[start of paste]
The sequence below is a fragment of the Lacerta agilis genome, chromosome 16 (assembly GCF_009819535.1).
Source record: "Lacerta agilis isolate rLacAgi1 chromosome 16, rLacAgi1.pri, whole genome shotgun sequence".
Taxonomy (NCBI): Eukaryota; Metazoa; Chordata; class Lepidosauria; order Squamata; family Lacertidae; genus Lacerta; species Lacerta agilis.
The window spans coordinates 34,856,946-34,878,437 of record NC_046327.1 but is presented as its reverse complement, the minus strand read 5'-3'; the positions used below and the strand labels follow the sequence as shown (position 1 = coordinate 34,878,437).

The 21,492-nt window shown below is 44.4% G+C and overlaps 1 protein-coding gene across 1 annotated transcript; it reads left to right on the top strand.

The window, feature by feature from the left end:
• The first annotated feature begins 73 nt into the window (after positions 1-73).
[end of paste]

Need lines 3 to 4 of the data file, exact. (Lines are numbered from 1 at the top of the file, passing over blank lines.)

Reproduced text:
Taxonomy (NCBI): Eukaryota; Metazoa; Chordata; class Lepidosauria; order Squamata; family Lacertidae; genus Lacerta; species Lacerta agilis.
The window spans coordinates 34,856,946-34,878,437 of record NC_046327.1 but is presented as its reverse complement, the minus strand read 5'-3'; the positions used below and the strand labels follow the sequence as shown (position 1 = coordinate 34,878,437).